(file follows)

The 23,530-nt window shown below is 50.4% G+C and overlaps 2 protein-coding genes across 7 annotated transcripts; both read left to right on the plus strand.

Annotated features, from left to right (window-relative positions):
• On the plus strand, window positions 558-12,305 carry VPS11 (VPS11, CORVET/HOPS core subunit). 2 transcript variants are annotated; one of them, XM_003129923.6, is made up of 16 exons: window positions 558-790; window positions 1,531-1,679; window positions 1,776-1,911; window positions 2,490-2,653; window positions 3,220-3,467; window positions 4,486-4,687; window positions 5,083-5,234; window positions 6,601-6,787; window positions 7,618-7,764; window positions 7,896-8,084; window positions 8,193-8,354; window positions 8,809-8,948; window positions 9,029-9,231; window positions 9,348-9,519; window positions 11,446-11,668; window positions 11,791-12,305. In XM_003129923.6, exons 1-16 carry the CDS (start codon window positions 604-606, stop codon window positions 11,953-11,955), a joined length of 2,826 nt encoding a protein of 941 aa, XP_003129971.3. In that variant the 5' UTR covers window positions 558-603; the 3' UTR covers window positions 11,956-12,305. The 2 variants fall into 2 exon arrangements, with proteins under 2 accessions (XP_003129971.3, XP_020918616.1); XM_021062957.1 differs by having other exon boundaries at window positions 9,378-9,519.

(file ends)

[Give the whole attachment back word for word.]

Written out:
The 23,530-nt window shown below is 50.4% G+C and overlaps 2 protein-coding genes across 7 annotated transcripts; both read left to right on the plus strand.

Annotated features, from left to right (window-relative positions):
• On the plus strand, window positions 558-12,305 carry VPS11 (VPS11, CORVET/HOPS core subunit). 2 transcript variants are annotated; one of them, XM_003129923.6, is made up of 16 exons: window positions 558-790; window positions 1,531-1,679; window positions 1,776-1,911; window positions 2,490-2,653; window positions 3,220-3,467; window positions 4,486-4,687; window positions 5,083-5,234; window positions 6,601-6,787; window positions 7,618-7,764; window positions 7,896-8,084; window positions 8,193-8,354; window positions 8,809-8,948; window positions 9,029-9,231; window positions 9,348-9,519; window positions 11,446-11,668; window positions 11,791-12,305. In XM_003129923.6, exons 1-16 carry the CDS (start codon window positions 604-606, stop codon window positions 11,953-11,955), a joined length of 2,826 nt encoding a protein of 941 aa, XP_003129971.3. In that variant the 5' UTR covers window positions 558-603; the 3' UTR covers window positions 11,956-12,305. The 2 variants fall into 2 exon arrangements, with proteins under 2 accessions (XP_003129971.3, XP_020918616.1); XM_021062957.1 differs by having other exon boundaries at window positions 9,378-9,519.